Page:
Difference between revisions of "Multiple endings"

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(entry copied from IF Glossary)
 
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An IF [[session]] can end in many unsatisfying ways -- the [[PC]] dies before the plot is resolved (see [[sudden death]]), the [[interpreter]] crashes, or the [[player]] simply loses interest and gives up. If a work abruptly ends the story whenever the player strays from a pre-determined [[plot]], then it does not really have multiple endings, it is a [[rail game]].
 
An IF [[session]] can end in many unsatisfying ways -- the [[PC]] dies before the plot is resolved (see [[sudden death]]), the [[interpreter]] crashes, or the [[player]] simply loses interest and gives up. If a work abruptly ends the story whenever the player strays from a pre-determined [[plot]], then it does not really have multiple endings, it is a [[rail game]].
  
 
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[[Category:Glossary]]
Return to [[Glossary]]
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== Discussion ==
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We've added a lot of terms to the glossary since this one was defined; I've rearranged the material & added links. -- DGJ - 10 Sep 2002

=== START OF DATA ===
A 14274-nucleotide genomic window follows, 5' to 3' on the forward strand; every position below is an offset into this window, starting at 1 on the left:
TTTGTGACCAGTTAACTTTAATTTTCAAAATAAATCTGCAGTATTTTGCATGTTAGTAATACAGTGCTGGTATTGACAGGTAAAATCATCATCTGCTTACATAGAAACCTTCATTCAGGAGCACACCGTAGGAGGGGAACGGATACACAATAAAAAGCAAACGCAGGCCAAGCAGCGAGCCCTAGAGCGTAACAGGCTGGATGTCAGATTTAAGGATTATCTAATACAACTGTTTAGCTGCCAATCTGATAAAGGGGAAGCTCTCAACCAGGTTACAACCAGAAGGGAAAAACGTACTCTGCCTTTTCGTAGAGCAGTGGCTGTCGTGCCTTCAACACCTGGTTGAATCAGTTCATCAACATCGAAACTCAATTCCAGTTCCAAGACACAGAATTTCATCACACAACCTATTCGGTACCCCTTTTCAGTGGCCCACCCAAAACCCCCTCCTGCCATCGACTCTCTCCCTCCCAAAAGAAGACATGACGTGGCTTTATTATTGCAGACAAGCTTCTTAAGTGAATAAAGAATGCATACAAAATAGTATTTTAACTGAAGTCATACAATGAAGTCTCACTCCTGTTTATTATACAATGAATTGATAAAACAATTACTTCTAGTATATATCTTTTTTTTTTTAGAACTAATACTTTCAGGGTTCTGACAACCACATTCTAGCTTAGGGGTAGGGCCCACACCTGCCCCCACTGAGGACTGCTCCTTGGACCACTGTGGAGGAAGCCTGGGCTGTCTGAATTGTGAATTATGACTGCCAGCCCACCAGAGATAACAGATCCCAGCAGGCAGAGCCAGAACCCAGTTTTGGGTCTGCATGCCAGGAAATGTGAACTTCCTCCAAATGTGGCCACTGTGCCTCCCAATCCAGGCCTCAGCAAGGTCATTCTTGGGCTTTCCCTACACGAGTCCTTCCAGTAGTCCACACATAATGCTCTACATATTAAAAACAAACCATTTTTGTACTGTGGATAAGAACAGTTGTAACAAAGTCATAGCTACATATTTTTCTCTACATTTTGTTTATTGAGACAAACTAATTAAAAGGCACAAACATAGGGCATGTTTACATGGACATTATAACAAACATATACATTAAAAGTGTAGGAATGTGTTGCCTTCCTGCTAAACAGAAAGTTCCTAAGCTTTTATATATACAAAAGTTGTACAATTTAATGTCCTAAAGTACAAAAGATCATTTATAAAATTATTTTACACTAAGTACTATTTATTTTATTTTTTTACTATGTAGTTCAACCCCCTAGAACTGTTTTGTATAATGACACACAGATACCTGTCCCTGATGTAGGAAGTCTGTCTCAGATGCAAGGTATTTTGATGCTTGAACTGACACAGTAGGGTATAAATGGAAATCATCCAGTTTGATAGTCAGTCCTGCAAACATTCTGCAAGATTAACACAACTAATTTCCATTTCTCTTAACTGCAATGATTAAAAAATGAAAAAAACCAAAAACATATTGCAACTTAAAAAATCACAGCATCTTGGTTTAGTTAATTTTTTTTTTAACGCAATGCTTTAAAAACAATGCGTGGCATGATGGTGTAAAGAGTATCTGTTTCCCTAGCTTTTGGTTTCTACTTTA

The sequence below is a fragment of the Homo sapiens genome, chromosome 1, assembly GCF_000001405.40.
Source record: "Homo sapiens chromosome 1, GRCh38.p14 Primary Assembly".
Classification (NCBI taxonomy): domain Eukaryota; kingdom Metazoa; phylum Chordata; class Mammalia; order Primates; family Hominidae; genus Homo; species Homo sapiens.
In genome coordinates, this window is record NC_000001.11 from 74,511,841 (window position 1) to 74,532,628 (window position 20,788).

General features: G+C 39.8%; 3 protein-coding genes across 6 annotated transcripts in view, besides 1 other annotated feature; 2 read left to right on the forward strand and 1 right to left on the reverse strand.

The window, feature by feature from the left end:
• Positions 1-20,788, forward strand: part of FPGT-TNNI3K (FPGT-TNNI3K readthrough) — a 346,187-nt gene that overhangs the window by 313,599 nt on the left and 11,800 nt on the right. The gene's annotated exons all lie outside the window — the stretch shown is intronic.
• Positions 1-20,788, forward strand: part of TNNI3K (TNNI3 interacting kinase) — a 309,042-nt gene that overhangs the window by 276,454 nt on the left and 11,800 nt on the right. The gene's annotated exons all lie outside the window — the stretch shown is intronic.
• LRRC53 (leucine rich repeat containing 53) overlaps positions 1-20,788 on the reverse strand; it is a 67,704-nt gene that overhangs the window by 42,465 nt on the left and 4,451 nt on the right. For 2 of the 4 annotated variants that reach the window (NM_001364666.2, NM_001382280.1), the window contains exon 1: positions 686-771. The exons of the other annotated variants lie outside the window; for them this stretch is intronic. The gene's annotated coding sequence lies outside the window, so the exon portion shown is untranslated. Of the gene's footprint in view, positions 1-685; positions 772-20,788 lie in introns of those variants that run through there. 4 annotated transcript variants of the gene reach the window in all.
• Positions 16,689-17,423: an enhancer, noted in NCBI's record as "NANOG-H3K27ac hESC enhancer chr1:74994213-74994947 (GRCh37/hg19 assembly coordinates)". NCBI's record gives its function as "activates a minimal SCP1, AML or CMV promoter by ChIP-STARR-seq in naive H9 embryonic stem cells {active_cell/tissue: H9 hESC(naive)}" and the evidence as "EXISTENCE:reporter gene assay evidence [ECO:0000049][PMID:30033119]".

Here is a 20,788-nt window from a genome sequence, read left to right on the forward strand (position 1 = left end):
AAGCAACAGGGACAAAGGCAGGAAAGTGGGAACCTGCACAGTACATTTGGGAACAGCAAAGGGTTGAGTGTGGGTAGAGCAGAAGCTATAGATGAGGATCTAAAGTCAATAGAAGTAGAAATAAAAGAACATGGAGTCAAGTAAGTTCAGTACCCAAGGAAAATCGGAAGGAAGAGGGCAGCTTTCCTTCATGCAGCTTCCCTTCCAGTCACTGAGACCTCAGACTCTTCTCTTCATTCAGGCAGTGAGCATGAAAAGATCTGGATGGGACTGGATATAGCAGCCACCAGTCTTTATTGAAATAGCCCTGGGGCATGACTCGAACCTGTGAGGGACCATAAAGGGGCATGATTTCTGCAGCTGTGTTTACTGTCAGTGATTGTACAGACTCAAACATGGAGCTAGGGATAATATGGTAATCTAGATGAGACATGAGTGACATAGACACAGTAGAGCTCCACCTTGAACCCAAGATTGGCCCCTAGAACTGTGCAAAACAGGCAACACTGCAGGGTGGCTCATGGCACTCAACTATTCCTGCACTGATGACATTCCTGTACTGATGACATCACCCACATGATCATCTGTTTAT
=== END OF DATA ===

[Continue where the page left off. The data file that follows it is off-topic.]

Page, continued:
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TainaHulett - 20 Nov 2002 Changed the beginning paragraph to exclude the reuse of the term that is being defined.
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Revision as of 09:44, 1 January 2005

When the designer offers more than one conclusion to the end of the game. Some of these may be losing, winning, or optimal, but all describe some sort of resolution to the game's narrative.

An IF session can end in many unsatisfying ways -- the PC dies before the plot is resolved (see sudden death), the interpreter crashes, or the player simply loses interest and gives up. If a work abruptly ends the story whenever the player strays from a pre-determined plot, then it does not really have multiple endings, it is a rail game.